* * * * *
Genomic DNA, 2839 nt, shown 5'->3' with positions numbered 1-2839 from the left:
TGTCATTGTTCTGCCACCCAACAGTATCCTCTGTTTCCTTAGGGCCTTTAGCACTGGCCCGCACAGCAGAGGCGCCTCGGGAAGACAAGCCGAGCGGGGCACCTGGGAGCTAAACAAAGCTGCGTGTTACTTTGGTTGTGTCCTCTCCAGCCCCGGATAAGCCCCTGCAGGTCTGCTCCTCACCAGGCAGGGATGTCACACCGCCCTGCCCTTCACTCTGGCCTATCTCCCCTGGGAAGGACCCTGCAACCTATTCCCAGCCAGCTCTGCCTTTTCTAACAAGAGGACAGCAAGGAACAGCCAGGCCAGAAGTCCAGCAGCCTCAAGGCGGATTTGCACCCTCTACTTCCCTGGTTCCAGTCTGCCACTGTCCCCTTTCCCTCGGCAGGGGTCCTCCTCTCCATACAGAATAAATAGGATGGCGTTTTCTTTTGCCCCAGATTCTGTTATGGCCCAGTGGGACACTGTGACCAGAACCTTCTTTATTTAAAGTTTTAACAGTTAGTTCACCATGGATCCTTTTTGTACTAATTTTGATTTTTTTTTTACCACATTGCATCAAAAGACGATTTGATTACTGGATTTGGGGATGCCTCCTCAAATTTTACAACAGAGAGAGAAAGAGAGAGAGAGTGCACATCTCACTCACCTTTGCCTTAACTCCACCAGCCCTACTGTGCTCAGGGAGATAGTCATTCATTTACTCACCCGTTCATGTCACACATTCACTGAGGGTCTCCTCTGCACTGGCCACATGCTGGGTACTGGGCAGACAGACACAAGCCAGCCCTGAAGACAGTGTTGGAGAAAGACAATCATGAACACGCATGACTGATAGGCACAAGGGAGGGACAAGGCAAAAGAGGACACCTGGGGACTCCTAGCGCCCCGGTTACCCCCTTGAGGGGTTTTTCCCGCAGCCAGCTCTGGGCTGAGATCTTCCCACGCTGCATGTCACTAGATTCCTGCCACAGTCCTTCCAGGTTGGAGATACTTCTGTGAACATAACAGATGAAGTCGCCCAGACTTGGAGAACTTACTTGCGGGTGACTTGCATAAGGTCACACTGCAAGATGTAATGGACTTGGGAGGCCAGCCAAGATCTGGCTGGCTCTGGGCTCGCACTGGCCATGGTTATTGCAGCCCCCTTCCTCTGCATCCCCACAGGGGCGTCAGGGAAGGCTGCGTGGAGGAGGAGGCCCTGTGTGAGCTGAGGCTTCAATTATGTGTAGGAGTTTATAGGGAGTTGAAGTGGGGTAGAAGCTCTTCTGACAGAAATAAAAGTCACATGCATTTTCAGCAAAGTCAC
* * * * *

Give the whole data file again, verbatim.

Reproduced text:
Genomic DNA, 2839 nt, shown 5'->3' with positions numbered 1-2839 from the left:
TGTCATTGTTCTGCCACCCAACAGTATCCTCTGTTTCCTTAGGGCCTTTAGCACTGGCCCGCACAGCAGAGGCGCCTCGGGAAGACAAGCCGAGCGGGGCACCTGGGAGCTAAACAAAGCTGCGTGTTACTTTGGTTGTGTCCTCTCCAGCCCCGGATAAGCCCCTGCAGGTCTGCTCCTCACCAGGCAGGGATGTCACACCGCCCTGCCCTTCACTCTGGCCTATCTCCCCTGGGAAGGACCCTGCAACCTATTCCCAGCCAGCTCTGCCTTTTCTAACAAGAGGACAGCAAGGAACAGCCAGGCCAGAAGTCCAGCAGCCTCAAGGCGGATTTGCACCCTCTACTTCCCTGGTTCCAGTCTGCCACTGTCCCCTTTCCCTCGGCAGGGGTCCTCCTCTCCATACAGAATAAATAGGATGGCGTTTTCTTTTGCCCCAGATTCTGTTATGGCCCAGTGGGACACTGTGACCAGAACCTTCTTTATTTAAAGTTTTAACAGTTAGTTCACCATGGATCCTTTTTGTACTAATTTTGATTTTTTTTTTACCACATTGCATCAAAAGACGATTTGATTACTGGATTTGGGGATGCCTCCTCAAATTTTACAACAGAGAGAGAAAGAGAGAGAGAGTGCACATCTCACTCACCTTTGCCTTAACTCCACCAGCCCTACTGTGCTCAGGGAGATAGTCATTCATTTACTCACCCGTTCATGTCACACATTCACTGAGGGTCTCCTCTGCACTGGCCACATGCTGGGTACTGGGCAGACAGACACAAGCCAGCCCTGAAGACAGTGTTGGAGAAAGACAATCATGAACACGCATGACTGATAGGCACAAGGGAGGGACAAGGCAAAAGAGGACACCTGGGGACTCCTAGCGCCCCGGTTACCCCCTTGAGGGGTTTTTCCCGCAGCCAGCTCTGGGCTGAGATCTTCCCACGCTGCATGTCACTAGATTCCTGCCACAGTCCTTCCAGGTTGGAGATACTTCTGTGAACATAACAGATGAAGTCGCCCAGACTTGGAGAACTTACTTGCGGGTGACTTGCATAAGGTCACACTGCAAGATGTAATGGACTTGGGAGGCCAGCCAAGATCTGGCTGGCTCTGGGCTCGCACTGGCCATGGTTATTGCAGCCCCCTTCCTCTGCATCCCCACAGGGGCGTCAGGGAAGGCTGCGTGGAGGAGGAGGCCCTGTGTGAGCTGAGGCTTCAATTATGTGTAGGAGTTTATAGGGAGTTGAAGTGGGGTAGAAGCTCTTCTGACAGAAATAAAAGTCACATGCATTTTCAGCAAAGTCAC